DOJ OPINION NO. 012, s. 2008
March 13, 2008
Regional Secretary Allen Hofer Usman
Department of Agrarian Reform
Autonomous Region in Muslim Mindanao
ARMM Compound, Cotabato City
This refers to your request for clarification of the opinion (No. 24, s. 2007) rendered by Department of Agrarian Reform (DAR) Secretary Nasser C. Pangandaman concerning the applicability of the Comprehensive Agrarian Reform Program (CARP) under Republic Act No. 6657 (Comprehensive Agrarian Reform Law) on agricultural lands covered by free patents issued after the effective date of R.A. No. 6657 on June 15, 1988.
Under the subject opinion, the CARP does not apply to agricultural lands covered by free patents issued after June 15, 1988, if the patent was issued under the "Handog Titulo" Program of the Department of Environment and Natural Resources (DENR) and the area involved does not exceed five (5) hectares. This means that if the land ownership of the patentee, aggregately exceeds five (5) hectares, the excess is to be placed under the CARP coverage.
The request, it appears, is raised in the light of the contrary view advanced by the Land Bank of the Philippines, the bank tasked by the government to effect payment of lands covered by the CARP. The bank is of the view that landholdings that were issued patents after the effectivity of CARL are no longer eligible for CARP coverage; otherwise, it would result in double coverage under R.A. No. 6657.
It bears stress, at the outset, that pursuant to law and established precedents, the Secretary of Justice, as Attorney General, renders opinion and gives legal advice only for and upon request of national government functionaries, such as heads of departments and chiefs of bureaus and offices of equivalent rank, and then only on specific legal questions/issues arising in the performance of their respective powers and functions. Accordingly, he has, in practice, consistently declined to render opinion or give legal advice to other government officials and to private individuals and entities (Sec. of Justice Op. No. 53, 37 and 35, s. 2007; No. 76 and 75, s. 2006).
Likewise, the Secretary of Justice has always adhered to the policy that subordinate officials, instead of seeking the aid of this Department, may, on matters confronting them in the exercise of their official duties, as a matter of official courtesy and sound administrative practice, consult their chief or head of office who may competently resolve the issue without seeking assistance from another office (ibid., No. 56, 23 and 4, s. 2007; No. 14 and 3, s. 2006).
Moreover, under R.A. No. 6657 otherwise known as the Comprehensive Agrarian Reform Law, the DAR is vested with the power to issue rules and regulations whether substantive or procedural, to carry out the objects and purposes of the law. 1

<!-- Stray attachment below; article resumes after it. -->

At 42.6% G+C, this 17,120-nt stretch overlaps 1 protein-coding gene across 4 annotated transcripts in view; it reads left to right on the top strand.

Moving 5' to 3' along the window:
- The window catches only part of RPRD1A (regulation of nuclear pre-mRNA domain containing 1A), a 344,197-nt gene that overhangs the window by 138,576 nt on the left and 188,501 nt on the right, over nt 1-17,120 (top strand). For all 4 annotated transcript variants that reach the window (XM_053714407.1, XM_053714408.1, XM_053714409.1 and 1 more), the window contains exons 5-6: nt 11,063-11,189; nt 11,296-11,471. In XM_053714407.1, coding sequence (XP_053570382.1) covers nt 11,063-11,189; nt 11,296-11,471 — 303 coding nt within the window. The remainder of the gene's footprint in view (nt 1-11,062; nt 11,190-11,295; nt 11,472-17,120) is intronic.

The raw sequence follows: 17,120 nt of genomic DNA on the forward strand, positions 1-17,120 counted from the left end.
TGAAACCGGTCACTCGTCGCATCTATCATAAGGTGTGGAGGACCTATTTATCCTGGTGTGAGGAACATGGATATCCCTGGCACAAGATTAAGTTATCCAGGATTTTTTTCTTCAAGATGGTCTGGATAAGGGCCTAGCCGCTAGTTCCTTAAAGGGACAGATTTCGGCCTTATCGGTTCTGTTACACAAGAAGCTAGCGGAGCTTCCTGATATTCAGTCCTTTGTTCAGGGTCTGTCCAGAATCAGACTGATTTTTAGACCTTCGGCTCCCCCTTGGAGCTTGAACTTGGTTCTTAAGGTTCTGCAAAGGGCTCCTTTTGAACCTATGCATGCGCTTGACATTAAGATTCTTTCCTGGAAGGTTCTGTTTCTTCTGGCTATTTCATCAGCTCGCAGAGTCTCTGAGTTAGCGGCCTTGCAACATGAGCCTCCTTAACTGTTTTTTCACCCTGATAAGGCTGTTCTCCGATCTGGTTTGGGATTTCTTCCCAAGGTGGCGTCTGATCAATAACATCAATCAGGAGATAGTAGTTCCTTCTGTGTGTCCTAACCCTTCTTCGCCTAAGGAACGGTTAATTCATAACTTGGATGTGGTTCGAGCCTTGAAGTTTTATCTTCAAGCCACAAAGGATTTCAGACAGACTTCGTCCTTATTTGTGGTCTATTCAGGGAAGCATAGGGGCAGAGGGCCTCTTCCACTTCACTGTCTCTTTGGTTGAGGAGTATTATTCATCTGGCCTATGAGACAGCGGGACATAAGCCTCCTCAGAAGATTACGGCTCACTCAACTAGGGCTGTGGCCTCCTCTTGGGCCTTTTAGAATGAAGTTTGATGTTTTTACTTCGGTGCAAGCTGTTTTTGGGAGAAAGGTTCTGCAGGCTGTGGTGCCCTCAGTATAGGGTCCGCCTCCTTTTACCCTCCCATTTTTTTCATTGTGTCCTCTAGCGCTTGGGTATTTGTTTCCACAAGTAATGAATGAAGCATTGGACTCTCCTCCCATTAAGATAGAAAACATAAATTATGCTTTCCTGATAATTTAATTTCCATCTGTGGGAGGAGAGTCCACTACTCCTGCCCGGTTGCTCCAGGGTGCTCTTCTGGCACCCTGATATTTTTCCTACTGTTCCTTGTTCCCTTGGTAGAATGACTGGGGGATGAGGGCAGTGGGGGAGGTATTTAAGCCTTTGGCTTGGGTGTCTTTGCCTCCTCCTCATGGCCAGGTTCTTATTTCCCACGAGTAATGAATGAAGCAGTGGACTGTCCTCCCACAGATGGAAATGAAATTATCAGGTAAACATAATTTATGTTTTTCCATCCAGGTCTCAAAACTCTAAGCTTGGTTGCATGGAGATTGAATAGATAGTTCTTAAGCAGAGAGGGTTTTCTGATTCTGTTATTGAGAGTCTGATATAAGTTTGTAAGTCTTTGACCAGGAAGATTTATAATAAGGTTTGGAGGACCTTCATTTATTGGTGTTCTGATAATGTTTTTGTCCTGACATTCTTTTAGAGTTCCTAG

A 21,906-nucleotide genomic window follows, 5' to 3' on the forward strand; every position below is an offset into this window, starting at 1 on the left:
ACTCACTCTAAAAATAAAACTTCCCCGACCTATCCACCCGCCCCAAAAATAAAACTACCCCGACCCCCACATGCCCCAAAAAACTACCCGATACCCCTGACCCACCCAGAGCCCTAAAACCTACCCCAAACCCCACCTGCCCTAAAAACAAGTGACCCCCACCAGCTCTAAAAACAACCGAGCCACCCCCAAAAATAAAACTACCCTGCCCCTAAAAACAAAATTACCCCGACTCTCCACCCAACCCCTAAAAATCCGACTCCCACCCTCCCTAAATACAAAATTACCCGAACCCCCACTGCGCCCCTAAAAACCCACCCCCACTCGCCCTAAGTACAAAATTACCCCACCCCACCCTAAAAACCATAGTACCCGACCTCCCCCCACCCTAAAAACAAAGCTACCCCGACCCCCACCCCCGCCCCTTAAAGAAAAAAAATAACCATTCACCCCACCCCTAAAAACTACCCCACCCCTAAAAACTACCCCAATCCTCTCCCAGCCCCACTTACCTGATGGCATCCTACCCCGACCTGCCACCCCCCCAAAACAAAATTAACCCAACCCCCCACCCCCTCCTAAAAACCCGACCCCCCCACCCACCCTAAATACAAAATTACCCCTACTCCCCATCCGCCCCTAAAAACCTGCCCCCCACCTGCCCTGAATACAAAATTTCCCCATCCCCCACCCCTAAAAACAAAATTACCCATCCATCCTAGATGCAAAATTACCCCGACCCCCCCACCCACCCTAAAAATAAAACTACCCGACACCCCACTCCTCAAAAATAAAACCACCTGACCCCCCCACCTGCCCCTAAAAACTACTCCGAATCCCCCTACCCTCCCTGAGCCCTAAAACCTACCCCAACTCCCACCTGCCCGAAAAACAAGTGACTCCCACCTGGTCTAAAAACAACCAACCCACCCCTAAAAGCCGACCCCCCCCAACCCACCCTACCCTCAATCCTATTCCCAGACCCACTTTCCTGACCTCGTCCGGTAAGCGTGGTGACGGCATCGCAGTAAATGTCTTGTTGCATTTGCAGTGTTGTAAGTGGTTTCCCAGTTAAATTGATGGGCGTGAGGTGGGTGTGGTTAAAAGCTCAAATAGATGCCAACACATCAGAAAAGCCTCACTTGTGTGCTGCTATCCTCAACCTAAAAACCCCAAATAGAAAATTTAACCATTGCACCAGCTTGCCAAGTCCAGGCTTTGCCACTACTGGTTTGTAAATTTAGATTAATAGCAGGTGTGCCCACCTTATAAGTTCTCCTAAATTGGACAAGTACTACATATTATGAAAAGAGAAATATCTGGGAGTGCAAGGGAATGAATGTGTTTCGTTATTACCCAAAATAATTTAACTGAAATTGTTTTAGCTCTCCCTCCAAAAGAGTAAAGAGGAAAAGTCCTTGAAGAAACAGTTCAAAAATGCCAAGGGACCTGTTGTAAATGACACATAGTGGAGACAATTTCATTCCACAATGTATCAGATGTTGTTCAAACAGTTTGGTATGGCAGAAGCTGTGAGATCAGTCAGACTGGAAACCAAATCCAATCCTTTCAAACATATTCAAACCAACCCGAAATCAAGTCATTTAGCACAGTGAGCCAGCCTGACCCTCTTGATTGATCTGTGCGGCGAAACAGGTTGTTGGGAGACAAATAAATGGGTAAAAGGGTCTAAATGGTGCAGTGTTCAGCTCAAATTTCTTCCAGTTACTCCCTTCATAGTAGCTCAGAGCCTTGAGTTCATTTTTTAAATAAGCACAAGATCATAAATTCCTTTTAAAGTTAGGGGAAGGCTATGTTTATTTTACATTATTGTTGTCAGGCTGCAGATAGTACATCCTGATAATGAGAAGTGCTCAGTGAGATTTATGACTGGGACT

Furthermore, the Secretary of Justice, time and again, has desisted from passing upon issues that have already been the subject of official action by other officials/offices over whose actuations he possesses no revisory authority. This rule arises not only from practical considerations but also out of due respect and deference for the competence and expertise of the office having primary jurisdiction to resolve the matter for its familiarity with the policy repercussions of the question as well as from logical recognition of the lawful exercise of an authority conferred by law (id., No. 65, 62 and 59, s. 2007; No. 80 and 78, s. 2006).
It is an elementary rule in administrative law that administrative rules and regulations or policies enacted by the administrative bodies to interpret the law which they are entrusted to enforce, have the force and effect of law, and are entitled to great weight and respect. 2 Corollary to this is the fact that the best authority to interpret a rule is the source itself of the rule. 3
Finally, being essentially advisory in nature, the opinion of the Secretary of Justice need not bind the DAR, if that be its pleasure. As the government agency primarily responsible for the implementation, administration and enforcement of the Comprehensive Agrarian Reform Law, the DAR may, if it so decides, formally adopt the position it takes on the issue raised and assume responsibility therefor (Op. cit., No. 87, s. 1982) (id., 59, s. 2007).
Please be guided accordingly.
Very truly yours,
(SGD.) RAUL M. GONZALEZ
1. Sec. 49, R.A. No. 6657.
2. Rizal Empire Insurance Co. v. NLRC, 150 SCRA 565 .
3. De Leon and De Leon, Jr., Administrative Law: Text and Cases, 2001 ed., p. 128, citing Recabo, Jr. v. COMELEC, 308 SCRA 793 .